CFII and logging actual and approaches


Well-Known Member
Hey Folks:
I am a CFI out here in the San Joaquin Valley. You may know about the fires we have had here this summer. Earlier in the summer we were having days where the visibility was 3 miles due to smoke/haze. Well on a couple of days the reported vis was like 1 -2 miles, I cannot remember the exact number, but not legally VFR. As I had to conduct a part 141 instrument stage check on one of these days, my choices were to either cancel or file. We filed and did the 3 approaches and some other stuff required on the check. Here is my question:
I know that as a CFII I can log 'actual' and the approaches if I am teaching in actual instrument conditions. On that particular day I could see the ground but I could not see the horizon in front of me at all. I felt I was not in actual because I was not 'in the clouds.' But some colleagues told me that they would have logged actual and the approaches. So I am not sure what to do.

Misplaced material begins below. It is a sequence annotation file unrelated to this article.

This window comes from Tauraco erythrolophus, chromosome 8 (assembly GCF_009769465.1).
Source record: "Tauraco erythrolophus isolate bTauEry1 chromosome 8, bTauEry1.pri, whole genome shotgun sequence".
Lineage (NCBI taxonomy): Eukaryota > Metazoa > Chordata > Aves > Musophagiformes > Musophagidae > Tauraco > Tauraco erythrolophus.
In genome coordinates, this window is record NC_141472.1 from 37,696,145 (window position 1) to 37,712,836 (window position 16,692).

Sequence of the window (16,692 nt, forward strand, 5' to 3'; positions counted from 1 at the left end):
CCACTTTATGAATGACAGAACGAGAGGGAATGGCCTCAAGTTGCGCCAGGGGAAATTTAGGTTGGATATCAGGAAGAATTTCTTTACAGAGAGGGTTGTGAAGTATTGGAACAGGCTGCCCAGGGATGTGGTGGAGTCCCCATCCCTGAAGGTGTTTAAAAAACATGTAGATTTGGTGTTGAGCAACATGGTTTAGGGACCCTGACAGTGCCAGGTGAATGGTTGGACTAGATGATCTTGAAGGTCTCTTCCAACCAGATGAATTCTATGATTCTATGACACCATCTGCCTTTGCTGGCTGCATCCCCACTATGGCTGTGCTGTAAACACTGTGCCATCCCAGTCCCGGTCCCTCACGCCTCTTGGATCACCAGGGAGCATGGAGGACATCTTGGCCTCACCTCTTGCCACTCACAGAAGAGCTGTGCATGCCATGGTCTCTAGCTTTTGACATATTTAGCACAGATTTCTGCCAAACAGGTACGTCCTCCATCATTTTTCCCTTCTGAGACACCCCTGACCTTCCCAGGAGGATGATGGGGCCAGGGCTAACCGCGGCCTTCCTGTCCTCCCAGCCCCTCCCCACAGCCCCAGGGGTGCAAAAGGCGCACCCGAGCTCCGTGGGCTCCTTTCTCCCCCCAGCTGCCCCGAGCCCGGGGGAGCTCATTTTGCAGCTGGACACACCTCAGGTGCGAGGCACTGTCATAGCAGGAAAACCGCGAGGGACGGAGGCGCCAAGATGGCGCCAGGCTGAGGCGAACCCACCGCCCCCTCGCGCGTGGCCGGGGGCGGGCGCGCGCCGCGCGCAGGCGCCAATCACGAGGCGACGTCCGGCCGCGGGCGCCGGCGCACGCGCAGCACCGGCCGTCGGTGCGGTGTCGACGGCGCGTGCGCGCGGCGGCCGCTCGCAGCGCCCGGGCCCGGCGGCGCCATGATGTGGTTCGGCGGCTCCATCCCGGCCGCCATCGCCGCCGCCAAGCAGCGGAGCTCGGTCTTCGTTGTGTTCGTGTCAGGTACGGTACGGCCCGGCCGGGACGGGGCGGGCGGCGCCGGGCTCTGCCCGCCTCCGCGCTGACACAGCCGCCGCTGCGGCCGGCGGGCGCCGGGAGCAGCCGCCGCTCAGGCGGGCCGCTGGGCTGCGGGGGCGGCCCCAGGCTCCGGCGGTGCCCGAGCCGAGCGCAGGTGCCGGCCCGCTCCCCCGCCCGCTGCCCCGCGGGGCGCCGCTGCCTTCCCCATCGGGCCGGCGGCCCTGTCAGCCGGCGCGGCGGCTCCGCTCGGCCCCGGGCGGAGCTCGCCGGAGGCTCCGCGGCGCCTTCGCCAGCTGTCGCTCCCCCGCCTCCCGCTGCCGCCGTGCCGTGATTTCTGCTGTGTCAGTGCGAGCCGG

Well-Known Member
Same answer as in the other thread you startred. If you needed the instruments to keep the shiny side up, it's actual. If you didn't, it's not.

"Actual" instrument flight conditions occur when some outside conditions make it necessary for the pilot to use the aircraft instruments in order to maintain adequate control over the aircraft. (1984 FAA Legal opinion)

"Not legally VFR" is not the test. Flying above 10,000' msl 900' below a cloud deck with 100 miles visibility is "not legally VFR" either.